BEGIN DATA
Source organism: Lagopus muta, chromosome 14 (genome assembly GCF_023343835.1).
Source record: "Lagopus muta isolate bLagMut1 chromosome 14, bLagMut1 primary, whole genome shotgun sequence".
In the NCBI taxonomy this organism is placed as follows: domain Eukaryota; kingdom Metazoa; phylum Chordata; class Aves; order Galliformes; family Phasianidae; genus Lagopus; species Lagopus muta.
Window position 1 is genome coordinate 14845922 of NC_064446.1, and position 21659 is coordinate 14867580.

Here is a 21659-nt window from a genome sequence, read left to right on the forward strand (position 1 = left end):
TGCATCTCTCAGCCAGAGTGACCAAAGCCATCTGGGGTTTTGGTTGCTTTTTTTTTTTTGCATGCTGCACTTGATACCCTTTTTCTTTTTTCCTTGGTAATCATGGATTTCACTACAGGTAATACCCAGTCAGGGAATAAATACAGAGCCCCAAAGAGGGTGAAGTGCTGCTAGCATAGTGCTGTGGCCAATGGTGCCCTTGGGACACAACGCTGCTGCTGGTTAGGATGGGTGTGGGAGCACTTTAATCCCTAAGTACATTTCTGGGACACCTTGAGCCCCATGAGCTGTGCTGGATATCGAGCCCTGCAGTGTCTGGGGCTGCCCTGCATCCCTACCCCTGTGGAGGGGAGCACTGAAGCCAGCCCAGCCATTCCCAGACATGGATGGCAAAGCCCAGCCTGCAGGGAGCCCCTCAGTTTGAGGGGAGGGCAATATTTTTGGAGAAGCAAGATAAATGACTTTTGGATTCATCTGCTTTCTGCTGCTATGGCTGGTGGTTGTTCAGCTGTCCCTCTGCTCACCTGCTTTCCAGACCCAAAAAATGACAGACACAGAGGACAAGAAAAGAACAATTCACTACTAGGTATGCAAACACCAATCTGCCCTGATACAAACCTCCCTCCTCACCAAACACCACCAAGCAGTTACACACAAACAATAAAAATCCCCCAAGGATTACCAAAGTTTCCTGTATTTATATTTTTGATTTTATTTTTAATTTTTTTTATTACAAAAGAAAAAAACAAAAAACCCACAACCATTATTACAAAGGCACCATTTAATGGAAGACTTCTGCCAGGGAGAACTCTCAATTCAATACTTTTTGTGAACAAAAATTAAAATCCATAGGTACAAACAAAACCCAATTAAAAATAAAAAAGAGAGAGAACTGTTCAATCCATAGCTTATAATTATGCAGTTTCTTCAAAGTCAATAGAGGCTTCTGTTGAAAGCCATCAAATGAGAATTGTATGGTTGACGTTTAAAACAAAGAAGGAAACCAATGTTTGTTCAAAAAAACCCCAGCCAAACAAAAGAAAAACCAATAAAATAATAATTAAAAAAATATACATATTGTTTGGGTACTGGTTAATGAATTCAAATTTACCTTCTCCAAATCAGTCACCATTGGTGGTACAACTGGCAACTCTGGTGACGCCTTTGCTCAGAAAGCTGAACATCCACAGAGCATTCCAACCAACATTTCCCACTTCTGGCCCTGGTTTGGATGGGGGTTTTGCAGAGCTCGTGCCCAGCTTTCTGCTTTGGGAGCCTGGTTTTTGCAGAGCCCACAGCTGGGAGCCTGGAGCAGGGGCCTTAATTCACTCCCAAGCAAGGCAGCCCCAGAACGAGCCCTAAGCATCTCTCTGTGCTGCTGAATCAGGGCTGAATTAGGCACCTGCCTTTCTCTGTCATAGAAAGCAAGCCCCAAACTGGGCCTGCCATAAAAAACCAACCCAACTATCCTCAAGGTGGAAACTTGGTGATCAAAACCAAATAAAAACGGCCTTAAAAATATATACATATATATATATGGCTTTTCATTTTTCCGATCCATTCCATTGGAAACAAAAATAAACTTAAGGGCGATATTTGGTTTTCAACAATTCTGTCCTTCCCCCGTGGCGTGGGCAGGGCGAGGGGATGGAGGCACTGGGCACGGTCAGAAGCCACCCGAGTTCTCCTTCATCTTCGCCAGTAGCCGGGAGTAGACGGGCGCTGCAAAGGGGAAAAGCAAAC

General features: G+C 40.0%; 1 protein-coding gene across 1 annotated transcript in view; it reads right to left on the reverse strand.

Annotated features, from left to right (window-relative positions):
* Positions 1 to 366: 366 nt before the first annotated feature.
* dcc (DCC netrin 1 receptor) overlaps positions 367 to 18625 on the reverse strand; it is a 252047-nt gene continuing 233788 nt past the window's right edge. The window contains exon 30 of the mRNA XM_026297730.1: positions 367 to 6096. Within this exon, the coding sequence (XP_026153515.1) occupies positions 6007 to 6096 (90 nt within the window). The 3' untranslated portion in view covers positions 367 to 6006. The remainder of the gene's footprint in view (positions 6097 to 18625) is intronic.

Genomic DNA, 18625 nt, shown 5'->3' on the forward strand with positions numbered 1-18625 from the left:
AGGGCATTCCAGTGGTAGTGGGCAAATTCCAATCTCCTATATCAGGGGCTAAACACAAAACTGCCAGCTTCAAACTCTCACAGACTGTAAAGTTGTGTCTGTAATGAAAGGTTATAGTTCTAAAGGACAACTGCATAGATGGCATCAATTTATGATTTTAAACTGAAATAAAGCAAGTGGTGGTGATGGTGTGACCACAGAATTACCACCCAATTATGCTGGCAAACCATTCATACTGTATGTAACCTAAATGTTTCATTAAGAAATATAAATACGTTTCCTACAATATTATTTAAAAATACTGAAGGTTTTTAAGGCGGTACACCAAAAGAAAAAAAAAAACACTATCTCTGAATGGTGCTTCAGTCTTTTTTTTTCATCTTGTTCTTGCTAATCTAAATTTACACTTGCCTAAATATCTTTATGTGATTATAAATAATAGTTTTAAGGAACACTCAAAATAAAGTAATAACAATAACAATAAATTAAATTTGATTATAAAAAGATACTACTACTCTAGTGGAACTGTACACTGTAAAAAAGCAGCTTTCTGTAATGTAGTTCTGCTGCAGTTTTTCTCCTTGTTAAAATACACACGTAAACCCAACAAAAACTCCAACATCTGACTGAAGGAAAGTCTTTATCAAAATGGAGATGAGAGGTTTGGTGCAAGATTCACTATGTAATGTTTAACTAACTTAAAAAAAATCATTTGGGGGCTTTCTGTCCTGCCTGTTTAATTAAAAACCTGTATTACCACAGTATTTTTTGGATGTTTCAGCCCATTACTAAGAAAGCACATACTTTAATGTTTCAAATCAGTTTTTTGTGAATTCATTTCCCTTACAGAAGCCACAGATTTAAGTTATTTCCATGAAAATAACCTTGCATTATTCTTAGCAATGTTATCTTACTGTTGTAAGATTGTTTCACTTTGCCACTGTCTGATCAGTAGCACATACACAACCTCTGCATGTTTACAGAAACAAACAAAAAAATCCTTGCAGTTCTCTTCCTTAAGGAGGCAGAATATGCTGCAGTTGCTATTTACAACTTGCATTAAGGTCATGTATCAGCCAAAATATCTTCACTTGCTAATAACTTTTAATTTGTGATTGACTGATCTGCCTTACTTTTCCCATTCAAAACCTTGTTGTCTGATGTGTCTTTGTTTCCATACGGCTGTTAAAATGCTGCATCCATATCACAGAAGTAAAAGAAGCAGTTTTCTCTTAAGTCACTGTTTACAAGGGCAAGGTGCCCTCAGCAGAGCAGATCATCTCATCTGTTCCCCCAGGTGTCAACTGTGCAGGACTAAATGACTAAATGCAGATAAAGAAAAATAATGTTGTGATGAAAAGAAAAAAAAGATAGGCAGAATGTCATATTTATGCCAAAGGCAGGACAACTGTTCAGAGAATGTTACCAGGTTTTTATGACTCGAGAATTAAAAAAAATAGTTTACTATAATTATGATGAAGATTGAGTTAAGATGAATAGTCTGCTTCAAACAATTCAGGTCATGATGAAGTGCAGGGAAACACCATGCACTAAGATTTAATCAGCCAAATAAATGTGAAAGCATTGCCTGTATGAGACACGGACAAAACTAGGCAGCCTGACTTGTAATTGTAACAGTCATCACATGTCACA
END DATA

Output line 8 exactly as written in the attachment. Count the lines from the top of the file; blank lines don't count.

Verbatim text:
Annotated features, from left to right (window-relative positions):